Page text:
A closer look: on each of the nave is a statue of one of members of the Wittelsbach family which fpr centuries have been the rulers of Bavaria.
St. Michael giving the devil his last
Two angels giving the infant Jesus his crown
There's an international organ festival at the church from 4th to 18th October
The beautiful organ at the church
The beautiful organ at the church
The altar from a wider perspective with a typical Roman dome
The font for holy water
a shrine for the Holy Mother
A closer look
Who could this lady in armor be? St. Ursula?
A pamphlet found at the church: Ignatius Loyola is a the Spanish founder of the Jesuit order: they were supposed to the fighters and warriors of Jesus Christ who spearheaded the Counter Reformation against the Protestant "heretics". If there were really a God as portrayed to us lay people by our religious leaders, I wonder what the Almighty thought when he saw Christians fighting cutting each others' throats or putting bullets into each others heart or head during the 30 Years War, and Christian soldiers fighting shelling or firing at each other during the WWI and WWII with priests, chaplains, pastors on each side praying that the soldiers from the opposite side would not kill their own soldiers whose express duty it was was to vanquish their counterparts.?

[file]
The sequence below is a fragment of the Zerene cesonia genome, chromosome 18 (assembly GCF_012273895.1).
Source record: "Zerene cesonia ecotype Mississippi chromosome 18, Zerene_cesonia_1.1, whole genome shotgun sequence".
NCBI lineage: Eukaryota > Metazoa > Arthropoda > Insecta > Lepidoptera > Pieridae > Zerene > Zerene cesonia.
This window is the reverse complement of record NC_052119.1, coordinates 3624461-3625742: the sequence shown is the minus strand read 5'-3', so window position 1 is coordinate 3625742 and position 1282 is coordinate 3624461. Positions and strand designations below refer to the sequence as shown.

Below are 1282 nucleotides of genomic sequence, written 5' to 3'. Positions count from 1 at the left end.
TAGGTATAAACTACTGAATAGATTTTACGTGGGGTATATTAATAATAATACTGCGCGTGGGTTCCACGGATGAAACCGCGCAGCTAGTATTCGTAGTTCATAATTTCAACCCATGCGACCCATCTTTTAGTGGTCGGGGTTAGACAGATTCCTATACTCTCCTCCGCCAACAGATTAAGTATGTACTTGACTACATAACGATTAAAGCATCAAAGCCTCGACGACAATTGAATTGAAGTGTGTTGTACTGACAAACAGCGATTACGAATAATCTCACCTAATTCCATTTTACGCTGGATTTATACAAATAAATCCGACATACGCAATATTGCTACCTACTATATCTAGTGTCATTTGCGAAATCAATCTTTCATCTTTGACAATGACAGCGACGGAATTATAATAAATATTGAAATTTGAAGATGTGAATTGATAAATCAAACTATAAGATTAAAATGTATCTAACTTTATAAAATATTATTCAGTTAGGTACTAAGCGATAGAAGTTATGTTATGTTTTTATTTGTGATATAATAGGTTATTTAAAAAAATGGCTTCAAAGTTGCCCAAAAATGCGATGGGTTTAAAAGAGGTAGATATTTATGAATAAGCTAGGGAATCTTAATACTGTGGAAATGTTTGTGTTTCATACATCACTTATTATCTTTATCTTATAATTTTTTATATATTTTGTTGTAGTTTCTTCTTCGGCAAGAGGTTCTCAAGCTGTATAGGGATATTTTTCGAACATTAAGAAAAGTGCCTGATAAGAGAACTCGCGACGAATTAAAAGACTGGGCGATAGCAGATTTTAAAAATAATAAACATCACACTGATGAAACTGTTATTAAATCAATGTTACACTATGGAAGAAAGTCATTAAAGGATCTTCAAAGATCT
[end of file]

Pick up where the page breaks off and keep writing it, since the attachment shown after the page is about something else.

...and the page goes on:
Another statue of St. Michael, with a spear in hand
The left side of the church
The tomb of Eugene Napoleon. He was the son Josephine de Beauharnais and her first husband, Alexandre de Beauharnais before she married Napoleon Bonaparte. Eugene later married a daughter of King Maximilian I Joseph of Bavaria in 1806. This is a monument to him.
Another statue on the wall
Autumn offerings standing on the steps of the altar
The font for holy water: Catholics are supposed to dip their right hand into the font and make the sign of the cross over their head to receive the blessings of Christ.
The Frauenkirche (The Cathedral of Our Dear Lady) close to the New Town Hall (photo from Internet)
The Cenotaph of King Louis IV , Holy Roman Emperor, (reg. 1294-1347) at Fauenkirche. This is almost like the family church of the Wittelsbach royal family. In its vault are the crypts of various members of the Wittelsbachslike William V, (reigning 1579 to 1597), Maximilian I, Elector of Bavaria (reg. 1597-1651), King Ludwig II of Bavaria(reg. 1864-1886) King Otto of Bavaria (reg. 1886-1913) and his younger brother Prince Leopold of Bavaria, king of Greece and Archduchess Gisela of Austria, the eldest surviving child of Emperor Francis Joseph. It also houses the crypts of various German cardinals like Cardinal Julius, Cardinal Joseph etc.